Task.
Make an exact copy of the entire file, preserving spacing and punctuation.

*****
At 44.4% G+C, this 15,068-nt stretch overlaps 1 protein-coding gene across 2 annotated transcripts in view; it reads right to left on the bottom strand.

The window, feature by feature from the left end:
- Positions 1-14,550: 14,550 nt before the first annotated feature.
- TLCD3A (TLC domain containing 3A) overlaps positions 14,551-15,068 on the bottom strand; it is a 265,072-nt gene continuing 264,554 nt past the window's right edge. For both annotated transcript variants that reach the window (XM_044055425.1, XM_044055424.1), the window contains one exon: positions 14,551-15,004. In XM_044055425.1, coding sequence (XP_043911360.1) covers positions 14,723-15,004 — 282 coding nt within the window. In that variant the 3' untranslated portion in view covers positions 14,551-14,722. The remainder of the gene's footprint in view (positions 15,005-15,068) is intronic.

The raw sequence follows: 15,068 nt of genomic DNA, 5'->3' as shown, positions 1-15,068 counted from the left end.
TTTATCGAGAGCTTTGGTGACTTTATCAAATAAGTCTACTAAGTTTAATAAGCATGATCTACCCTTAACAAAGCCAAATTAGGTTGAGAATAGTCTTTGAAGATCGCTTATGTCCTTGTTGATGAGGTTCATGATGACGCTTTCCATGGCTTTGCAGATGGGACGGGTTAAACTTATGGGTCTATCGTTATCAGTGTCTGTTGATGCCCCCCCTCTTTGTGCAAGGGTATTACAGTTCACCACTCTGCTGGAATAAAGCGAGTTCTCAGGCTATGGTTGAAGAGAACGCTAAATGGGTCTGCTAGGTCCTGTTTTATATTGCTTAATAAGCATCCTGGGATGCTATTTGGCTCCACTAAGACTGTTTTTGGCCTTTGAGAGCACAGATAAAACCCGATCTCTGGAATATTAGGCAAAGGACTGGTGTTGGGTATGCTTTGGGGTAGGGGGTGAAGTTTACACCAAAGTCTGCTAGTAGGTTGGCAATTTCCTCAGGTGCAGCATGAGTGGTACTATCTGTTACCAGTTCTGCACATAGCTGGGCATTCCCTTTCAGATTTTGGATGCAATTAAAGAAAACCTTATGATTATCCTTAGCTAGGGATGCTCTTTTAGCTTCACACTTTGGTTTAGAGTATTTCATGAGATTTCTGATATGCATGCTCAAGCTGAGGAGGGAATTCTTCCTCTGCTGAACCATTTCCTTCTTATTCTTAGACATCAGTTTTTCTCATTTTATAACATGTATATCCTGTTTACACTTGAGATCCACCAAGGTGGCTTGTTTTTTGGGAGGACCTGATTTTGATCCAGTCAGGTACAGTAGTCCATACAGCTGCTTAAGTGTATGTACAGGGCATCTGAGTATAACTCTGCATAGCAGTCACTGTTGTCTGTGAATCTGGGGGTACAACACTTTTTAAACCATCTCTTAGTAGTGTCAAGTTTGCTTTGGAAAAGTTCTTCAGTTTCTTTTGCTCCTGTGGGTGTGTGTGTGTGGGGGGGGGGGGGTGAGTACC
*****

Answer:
At 44.4% G+C, this 15,068-nt stretch overlaps 1 protein-coding gene across 2 annotated transcripts in view; it reads right to left on the bottom strand.

The window, feature by feature from the left end:
- Positions 1-14,550: 14,550 nt before the first annotated feature.
- TLCD3A (TLC domain containing 3A) overlaps positions 14,551-15,068 on the bottom strand; it is a 265,072-nt gene continuing 264,554 nt past the window's right edge. For both annotated transcript variants that reach the window (XM_044055425.1, XM_044055424.1), the window contains one exon: positions 14,551-15,004. In XM_044055425.1, coding sequence (XP_043911360.1) covers positions 14,723-15,004 — 282 coding nt within the window. In that variant the 3' untranslated portion in view covers positions 14,551-14,722. The remainder of the gene's footprint in view (positions 15,005-15,068) is intronic.

The raw sequence follows: 15,068 nt of genomic DNA, 5'->3' as shown, positions 1-15,068 counted from the left end.
TTTATCGAGAGCTTTGGTGACTTTATCAAATAAGTCTACTAAGTTTAATAAGCATGATCTACCCTTAACAAAGCCAAATTAGGTTGAGAATAGTCTTTGAAGATCGCTTATGTCCTTGTTGATGAGGTTCATGATGACGCTTTCCATGGCTTTGCAGATGGGACGGGTTAAACTTATGGGTCTATCGTTATCAGTGTCTGTTGATGCCCCCCCTCTTTGTGCAAGGGTATTACAGTTCACCACTCTGCTGGAATAAAGCGAGTTCTCAGGCTATGGTTGAAGAGAACGCTAAATGGGTCTGCTAGGTCCTGTTTTATATTGCTTAATAAGCATCCTGGGATGCTATTTGGCTCCACTAAGACTGTTTTTGGCCTTTGAGAGCACAGATAAAACCCGATCTCTGGAATATTAGGCAAAGGACTGGTGTTGGGTATGCTTTGGGGTAGGGGGTGAAGTTTACACCAAAGTCTGCTAGTAGGTTGGCAATTTCCTCAGGTGCAGCATGAGTGGTACTATCTGTTACCAGTTCTGCACATAGCTGGGCATTCCCTTTCAGATTTTGGATGCAATTAAAGAAAACCTTATGATTATCCTTAGCTAGGGATGCTCTTTTAGCTTCACACTTTGGTTTAGAGTATTTCATGAGATTTCTGATATGCATGCTCAAGCTGAGGAGGGAATTCTTCCTCTGCTGAACCATTTCCTTCTTATTCTTAGACATCAGTTTTTCTCATTTTATAACATGTATATCCTGTTTACACTTGAGATCCACCAAGGTGGCTTGTTTTTTGGGAGGACCTGATTTTGATCCAGTCAGGTACAGTAGTCCATACAGCTGCTTAAGTGTATGTACAGGGCATCTGAGTATAACTCTGCATAGCAGTCACTGTTGTCTGTGAATCTGGGGGTACAACACTTTTTAAACCATCTCTTAGTAGTGTCAAGTTTGCTTTGGAAAAGTTCTTCAGTTTCTTTTGCTCCTGTGGGTGTGTGTGTGTGGGGGGGGGGGGGTGAGTACC